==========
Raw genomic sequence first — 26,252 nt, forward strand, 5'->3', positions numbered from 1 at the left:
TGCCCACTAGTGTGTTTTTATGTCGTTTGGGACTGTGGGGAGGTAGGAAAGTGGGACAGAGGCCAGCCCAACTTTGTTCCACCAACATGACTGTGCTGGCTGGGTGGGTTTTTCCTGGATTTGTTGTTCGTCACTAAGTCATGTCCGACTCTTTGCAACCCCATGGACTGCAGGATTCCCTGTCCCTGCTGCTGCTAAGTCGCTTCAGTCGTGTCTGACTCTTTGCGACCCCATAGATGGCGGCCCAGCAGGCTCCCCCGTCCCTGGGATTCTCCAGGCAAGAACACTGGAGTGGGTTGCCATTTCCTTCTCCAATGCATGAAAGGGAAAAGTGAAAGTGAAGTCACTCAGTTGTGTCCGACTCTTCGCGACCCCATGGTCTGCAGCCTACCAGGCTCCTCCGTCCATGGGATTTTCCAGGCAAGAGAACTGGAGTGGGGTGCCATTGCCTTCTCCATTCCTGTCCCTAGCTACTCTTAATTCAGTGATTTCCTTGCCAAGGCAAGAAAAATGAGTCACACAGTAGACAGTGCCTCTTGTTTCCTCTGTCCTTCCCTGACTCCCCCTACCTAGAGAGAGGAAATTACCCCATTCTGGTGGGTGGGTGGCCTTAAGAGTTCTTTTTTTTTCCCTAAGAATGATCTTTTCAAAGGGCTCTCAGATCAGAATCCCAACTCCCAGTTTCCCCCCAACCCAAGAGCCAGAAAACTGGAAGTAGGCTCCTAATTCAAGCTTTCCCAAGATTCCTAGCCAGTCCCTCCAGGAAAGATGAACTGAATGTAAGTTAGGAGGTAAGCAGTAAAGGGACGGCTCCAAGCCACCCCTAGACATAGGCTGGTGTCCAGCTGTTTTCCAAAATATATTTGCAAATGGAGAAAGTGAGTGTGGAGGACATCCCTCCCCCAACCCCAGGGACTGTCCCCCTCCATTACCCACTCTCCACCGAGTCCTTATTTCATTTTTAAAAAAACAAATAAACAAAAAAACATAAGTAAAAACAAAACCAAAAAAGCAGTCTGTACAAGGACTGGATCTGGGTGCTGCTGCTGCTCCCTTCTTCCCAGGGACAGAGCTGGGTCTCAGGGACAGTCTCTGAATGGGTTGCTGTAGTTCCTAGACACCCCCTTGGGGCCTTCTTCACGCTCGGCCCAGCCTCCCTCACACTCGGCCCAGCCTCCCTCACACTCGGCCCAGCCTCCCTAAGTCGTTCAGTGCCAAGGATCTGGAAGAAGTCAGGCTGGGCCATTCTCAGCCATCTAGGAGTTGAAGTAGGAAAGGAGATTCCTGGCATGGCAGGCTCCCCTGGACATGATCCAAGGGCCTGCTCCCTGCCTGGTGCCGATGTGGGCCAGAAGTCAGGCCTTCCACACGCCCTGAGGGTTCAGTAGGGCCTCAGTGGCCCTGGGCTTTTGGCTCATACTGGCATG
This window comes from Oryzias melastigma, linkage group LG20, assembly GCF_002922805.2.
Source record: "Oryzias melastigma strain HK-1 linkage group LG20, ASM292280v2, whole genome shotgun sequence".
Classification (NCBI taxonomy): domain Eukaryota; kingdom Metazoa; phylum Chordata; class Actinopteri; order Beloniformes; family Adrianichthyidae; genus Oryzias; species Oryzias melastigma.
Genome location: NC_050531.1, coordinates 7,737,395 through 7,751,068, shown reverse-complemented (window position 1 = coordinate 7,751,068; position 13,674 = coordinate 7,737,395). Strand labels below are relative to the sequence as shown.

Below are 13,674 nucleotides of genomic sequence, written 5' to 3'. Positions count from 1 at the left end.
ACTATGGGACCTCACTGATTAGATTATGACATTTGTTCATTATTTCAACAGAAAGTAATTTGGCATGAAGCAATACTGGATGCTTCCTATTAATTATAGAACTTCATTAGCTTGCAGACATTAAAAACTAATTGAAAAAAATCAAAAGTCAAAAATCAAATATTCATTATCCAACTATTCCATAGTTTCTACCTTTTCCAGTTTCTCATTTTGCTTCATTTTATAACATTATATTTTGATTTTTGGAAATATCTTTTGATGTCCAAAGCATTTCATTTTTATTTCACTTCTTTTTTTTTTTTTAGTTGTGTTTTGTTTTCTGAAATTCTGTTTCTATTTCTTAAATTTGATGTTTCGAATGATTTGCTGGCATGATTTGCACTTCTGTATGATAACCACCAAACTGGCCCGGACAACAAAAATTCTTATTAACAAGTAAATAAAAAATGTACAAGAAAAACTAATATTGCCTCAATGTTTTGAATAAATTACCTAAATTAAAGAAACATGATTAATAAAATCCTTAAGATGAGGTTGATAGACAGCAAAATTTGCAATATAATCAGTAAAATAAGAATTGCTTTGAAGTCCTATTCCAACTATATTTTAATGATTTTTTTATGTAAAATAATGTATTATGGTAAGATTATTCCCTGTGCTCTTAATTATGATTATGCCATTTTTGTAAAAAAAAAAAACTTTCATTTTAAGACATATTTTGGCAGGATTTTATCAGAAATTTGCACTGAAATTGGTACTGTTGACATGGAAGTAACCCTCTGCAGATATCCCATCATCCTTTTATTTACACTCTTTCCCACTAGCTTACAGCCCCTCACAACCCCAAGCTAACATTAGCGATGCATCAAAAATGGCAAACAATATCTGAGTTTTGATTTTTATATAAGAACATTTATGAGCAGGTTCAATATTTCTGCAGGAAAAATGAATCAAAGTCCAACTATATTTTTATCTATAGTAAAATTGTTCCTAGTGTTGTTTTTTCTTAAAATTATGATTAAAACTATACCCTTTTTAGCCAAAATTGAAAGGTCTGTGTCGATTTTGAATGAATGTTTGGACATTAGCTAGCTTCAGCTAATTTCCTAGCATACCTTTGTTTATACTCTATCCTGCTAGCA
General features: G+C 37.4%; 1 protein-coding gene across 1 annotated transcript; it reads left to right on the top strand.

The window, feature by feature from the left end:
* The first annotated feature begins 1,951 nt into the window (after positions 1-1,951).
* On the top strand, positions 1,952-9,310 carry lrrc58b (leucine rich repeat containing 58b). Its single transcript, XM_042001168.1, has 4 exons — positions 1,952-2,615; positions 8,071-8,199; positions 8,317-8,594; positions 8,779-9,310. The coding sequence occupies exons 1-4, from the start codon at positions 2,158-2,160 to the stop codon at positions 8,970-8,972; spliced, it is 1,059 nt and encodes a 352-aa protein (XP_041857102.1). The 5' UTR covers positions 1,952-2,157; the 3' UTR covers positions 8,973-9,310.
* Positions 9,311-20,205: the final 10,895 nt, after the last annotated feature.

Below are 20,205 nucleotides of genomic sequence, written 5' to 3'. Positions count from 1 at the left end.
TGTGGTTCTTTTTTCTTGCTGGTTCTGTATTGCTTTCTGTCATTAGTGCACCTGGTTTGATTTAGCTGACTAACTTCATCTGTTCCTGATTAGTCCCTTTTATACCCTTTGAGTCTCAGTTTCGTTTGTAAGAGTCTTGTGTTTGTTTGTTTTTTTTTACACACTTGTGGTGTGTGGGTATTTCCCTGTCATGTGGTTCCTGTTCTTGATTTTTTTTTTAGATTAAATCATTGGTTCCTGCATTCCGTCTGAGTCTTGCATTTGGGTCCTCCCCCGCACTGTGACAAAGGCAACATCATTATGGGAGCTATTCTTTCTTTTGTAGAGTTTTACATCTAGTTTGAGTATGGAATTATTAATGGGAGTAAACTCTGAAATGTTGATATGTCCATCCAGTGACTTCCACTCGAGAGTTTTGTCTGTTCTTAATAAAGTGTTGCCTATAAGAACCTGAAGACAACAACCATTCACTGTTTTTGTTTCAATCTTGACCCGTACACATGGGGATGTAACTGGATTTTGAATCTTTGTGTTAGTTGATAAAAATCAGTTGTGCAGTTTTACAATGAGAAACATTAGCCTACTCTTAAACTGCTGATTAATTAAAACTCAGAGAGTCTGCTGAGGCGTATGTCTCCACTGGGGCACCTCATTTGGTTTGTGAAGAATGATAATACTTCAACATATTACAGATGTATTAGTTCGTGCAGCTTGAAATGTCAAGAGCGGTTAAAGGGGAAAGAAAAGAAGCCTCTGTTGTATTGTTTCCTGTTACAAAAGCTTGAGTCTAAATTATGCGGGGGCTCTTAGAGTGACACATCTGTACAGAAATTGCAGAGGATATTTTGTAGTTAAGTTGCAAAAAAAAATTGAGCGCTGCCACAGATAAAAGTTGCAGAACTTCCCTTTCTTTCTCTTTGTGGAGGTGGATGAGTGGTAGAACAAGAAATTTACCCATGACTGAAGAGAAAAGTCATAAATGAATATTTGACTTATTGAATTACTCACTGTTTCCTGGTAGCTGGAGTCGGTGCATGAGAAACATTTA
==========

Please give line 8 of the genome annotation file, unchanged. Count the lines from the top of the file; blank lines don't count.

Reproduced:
ACTATGGGACCTCACTGATTAGATTATGACATTTGTTCATTATTTCAACAGAAAGTAATTTGGCATGAAGCAATACTGGATGCTTCCTATTAATTATAGAACTTCATTAGCTTGCAGACATTAAAAACTAATTGAAAAAAATCAAAAGTCAAAAATCAAATATTCATTATCCAACTATTCCATAGTTTCTACCTTTTCCAGTTTCTCATTTTGCTTCATTTTATAACATTATATTTTGATTTTTGGAAATATCTTTTGATGTCCAAAGCATTTCATTTTTATTTCACTTCTTTTTTTTTTTTTAGTTGTGTTTTGTTTTCTGAAATTCTGTTTCTATTTCTTAAATTTGATGTTTCGAATGATTTGCTGGCATGATTTGCACTTCTGTATGATAACCACCAAACTGGCCCGGACAACAAAAATTCTTATTAACAAGTAAATAAAAAATGTACAAGAAAAACTAATATTGCCTCAATGTTTTGAATAAATTACCTAAATTAAAGAAACATGATTAATAAAATCCTTAAGATGAGGTTGATAGACAGCAAAATTTGCAATATAATCAGTAAAATAAGAATTGCTTTGAAGTCCTATTCCAACTATATTTTAATGATTTTTTTATGTAAAATAATGTATTATGGTAAGATTATTCCCTGTGCTCTTAATTATGATTATGCCATTTTTGTAAAAAAAAAAAACTTTCATTTTAAGACATATTTTGGCAGGATTTTATCAGAAATTTGCACTGAAATTGGTACTGTTGACATGGAAGTAACCCTCTGCAGATATCCCATCATCCTTTTATTTACACTCTTTCCCACTAGCTTACAGCCCCTCACAACCCCAAGCTAACATTAGCGATGCATCAAAAATGGCAAACAATATCTGAGTTTTGATTTTTATATAAGAACATTTATGAGCAGGTTCAATATTTCTGCAGGAAAAATGAATCAAAGTCCAACTATATTTTTATCTATAGTAAAATTGTTCCTAGTGTTGTTTTTTCTTAAAATTATGATTAAAACTATACCCTTTTTAGCCAAAATTGAAAGGTCTGTGTCGATTTTGAATGAATGTTTGGACATTAGCTAGCTTCAGCTAATTTCCTAGCATACCTTTGTTTATACTCTATCCTGCTAGCA